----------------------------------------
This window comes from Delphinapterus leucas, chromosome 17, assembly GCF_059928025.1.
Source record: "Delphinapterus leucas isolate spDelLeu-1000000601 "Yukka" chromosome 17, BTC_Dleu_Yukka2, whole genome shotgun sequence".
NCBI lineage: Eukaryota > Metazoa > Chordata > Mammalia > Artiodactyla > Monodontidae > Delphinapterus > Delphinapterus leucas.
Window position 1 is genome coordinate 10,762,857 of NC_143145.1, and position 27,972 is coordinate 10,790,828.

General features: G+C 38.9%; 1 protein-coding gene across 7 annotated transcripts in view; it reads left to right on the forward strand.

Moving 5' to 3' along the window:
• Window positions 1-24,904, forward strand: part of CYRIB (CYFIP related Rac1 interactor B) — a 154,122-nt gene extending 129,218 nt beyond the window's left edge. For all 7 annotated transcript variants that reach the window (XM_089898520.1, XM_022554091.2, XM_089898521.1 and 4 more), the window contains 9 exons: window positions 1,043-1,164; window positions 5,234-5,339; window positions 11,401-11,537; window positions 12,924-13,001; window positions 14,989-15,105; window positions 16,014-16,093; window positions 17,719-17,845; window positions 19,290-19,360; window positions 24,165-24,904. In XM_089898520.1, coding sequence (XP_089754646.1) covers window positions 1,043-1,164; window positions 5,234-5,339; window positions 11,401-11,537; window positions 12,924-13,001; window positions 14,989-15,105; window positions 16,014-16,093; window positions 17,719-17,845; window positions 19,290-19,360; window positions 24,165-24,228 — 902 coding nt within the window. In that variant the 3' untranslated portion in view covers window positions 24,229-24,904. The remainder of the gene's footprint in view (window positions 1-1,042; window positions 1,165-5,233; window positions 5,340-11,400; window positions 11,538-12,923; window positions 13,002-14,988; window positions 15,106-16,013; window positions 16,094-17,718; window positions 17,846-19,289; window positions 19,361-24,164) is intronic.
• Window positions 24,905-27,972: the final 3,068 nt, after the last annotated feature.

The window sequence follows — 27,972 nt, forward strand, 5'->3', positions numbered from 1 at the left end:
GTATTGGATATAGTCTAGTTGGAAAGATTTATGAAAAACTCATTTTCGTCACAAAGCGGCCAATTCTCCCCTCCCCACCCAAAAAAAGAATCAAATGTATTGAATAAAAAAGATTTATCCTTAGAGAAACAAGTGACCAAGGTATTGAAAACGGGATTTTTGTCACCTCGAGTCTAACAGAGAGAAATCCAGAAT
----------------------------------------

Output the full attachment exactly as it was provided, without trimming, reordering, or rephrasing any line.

This window comes from Delphinapterus leucas, chromosome 17, assembly GCF_059928025.1.
Source record: "Delphinapterus leucas isolate spDelLeu-1000000601 "Yukka" chromosome 17, BTC_Dleu_Yukka2, whole genome shotgun sequence".
NCBI lineage: Eukaryota > Metazoa > Chordata > Mammalia > Artiodactyla > Monodontidae > Delphinapterus > Delphinapterus leucas.
Window position 1 is genome coordinate 10,762,857 of NC_143145.1, and position 27,972 is coordinate 10,790,828.

General features: G+C 38.9%; 1 protein-coding gene across 7 annotated transcripts in view; it reads left to right on the forward strand.

Moving 5' to 3' along the window:
• Window positions 1-24,904, forward strand: part of CYRIB (CYFIP related Rac1 interactor B) — a 154,122-nt gene extending 129,218 nt beyond the window's left edge. For all 7 annotated transcript variants that reach the window (XM_089898520.1, XM_022554091.2, XM_089898521.1 and 4 more), the window contains 9 exons: window positions 1,043-1,164; window positions 5,234-5,339; window positions 11,401-11,537; window positions 12,924-13,001; window positions 14,989-15,105; window positions 16,014-16,093; window positions 17,719-17,845; window positions 19,290-19,360; window positions 24,165-24,904. In XM_089898520.1, coding sequence (XP_089754646.1) covers window positions 1,043-1,164; window positions 5,234-5,339; window positions 11,401-11,537; window positions 12,924-13,001; window positions 14,989-15,105; window positions 16,014-16,093; window positions 17,719-17,845; window positions 19,290-19,360; window positions 24,165-24,228 — 902 coding nt within the window. In that variant the 3' untranslated portion in view covers window positions 24,229-24,904. The remainder of the gene's footprint in view (window positions 1-1,042; window positions 1,165-5,233; window positions 5,340-11,400; window positions 11,538-12,923; window positions 13,002-14,988; window positions 15,106-16,013; window positions 16,094-17,718; window positions 17,846-19,289; window positions 19,361-24,164) is intronic.
• Window positions 24,905-27,972: the final 3,068 nt, after the last annotated feature.

The window sequence follows — 27,972 nt, forward strand, 5'->3', positions numbered from 1 at the left end:
GTATTGGATATAGTCTAGTTGGAAAGATTTATGAAAAACTCATTTTCGTCACAAAGCGGCCAATTCTCCCCTCCCCACCCAAAAAAAGAATCAAATGTATTGAATAAAAAAGATTTATCCTTAGAGAAACAAGTGACCAAGGTATTGAAAACGGGATTTTTGTCACCTCGAGTCTAACAGAGAGAAATCCAGAAT